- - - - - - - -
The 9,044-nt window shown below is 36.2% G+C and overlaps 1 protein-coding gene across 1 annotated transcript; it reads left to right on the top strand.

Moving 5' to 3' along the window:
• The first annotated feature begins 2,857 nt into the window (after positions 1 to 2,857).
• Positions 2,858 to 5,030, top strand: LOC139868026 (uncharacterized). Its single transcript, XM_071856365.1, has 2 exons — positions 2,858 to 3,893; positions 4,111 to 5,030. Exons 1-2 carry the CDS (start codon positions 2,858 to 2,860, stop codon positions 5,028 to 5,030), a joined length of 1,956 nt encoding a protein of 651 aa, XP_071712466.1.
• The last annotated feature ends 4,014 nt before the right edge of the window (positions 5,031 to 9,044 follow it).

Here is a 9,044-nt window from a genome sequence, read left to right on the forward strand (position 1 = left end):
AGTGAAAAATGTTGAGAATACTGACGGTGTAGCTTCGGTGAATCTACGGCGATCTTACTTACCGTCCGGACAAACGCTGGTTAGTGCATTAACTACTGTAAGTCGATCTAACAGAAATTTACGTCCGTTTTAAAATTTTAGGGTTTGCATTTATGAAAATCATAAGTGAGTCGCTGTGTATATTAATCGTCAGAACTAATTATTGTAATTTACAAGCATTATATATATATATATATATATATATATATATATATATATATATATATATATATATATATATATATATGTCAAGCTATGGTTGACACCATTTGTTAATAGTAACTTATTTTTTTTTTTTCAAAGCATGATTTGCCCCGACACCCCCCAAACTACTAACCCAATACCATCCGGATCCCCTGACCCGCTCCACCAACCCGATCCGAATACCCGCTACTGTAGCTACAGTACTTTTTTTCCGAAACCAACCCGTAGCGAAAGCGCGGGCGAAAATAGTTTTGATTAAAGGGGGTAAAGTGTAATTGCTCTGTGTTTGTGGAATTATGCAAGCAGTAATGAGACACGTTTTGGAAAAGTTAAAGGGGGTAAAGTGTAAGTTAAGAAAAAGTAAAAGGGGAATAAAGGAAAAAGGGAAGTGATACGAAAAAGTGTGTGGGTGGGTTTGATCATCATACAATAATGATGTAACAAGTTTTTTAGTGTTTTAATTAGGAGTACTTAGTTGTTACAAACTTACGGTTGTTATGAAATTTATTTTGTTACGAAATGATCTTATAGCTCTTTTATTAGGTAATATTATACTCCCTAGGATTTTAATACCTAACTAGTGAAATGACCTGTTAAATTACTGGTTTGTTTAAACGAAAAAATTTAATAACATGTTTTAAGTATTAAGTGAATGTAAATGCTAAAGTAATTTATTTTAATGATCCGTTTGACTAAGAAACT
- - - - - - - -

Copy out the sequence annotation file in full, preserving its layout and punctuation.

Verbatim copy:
The 9,044-nt window shown below is 36.2% G+C and overlaps 1 protein-coding gene across 1 annotated transcript; it reads left to right on the top strand.

Moving 5' to 3' along the window:
• The first annotated feature begins 2,857 nt into the window (after positions 1 to 2,857).
• Positions 2,858 to 5,030, top strand: LOC139868026 (uncharacterized). Its single transcript, XM_071856365.1, has 2 exons — positions 2,858 to 3,893; positions 4,111 to 5,030. Exons 1-2 carry the CDS (start codon positions 2,858 to 2,860, stop codon positions 5,028 to 5,030), a joined length of 1,956 nt encoding a protein of 651 aa, XP_071712466.1.
• The last annotated feature ends 4,014 nt before the right edge of the window (positions 5,031 to 9,044 follow it).

Here is a 9,044-nt window from a genome sequence, read left to right on the forward strand (position 1 = left end):
AGTGAAAAATGTTGAGAATACTGACGGTGTAGCTTCGGTGAATCTACGGCGATCTTACTTACCGTCCGGACAAACGCTGGTTAGTGCATTAACTACTGTAAGTCGATCTAACAGAAATTTACGTCCGTTTTAAAATTTTAGGGTTTGCATTTATGAAAATCATAAGTGAGTCGCTGTGTATATTAATCGTCAGAACTAATTATTGTAATTTACAAGCATTATATATATATATATATATATATATATATATATATATATATATATATATATATATATATATATATATGTCAAGCTATGGTTGACACCATTTGTTAATAGTAACTTATTTTTTTTTTTTCAAAGCATGATTTGCCCCGACACCCCCCAAACTACTAACCCAATACCATCCGGATCCCCTGACCCGCTCCACCAACCCGATCCGAATACCCGCTACTGTAGCTACAGTACTTTTTTTCCGAAACCAACCCGTAGCGAAAGCGCGGGCGAAAATAGTTTTGATTAAAGGGGGTAAAGTGTAATTGCTCTGTGTTTGTGGAATTATGCAAGCAGTAATGAGACACGTTTTGGAAAAGTTAAAGGGGGTAAAGTGTAAGTTAAGAAAAAGTAAAAGGGGAATAAAGGAAAAAGGGAAGTGATACGAAAAAGTGTGTGGGTGGGTTTGATCATCATACAATAATGATGTAACAAGTTTTTTAGTGTTTTAATTAGGAGTACTTAGTTGTTACAAACTTACGGTTGTTATGAAATTTATTTTGTTACGAAATGATCTTATAGCTCTTTTATTAGGTAATATTATACTCCCTAGGATTTTAATACCTAACTAGTGAAATGACCTGTTAAATTACTGGTTTGTTTAAACGAAAAAATTTAATAACATGTTTTAAGTATTAAGTGAATGTAAATGCTAAAGTAATTTATTTTAATGATCCGTTTGACTAAGAAACT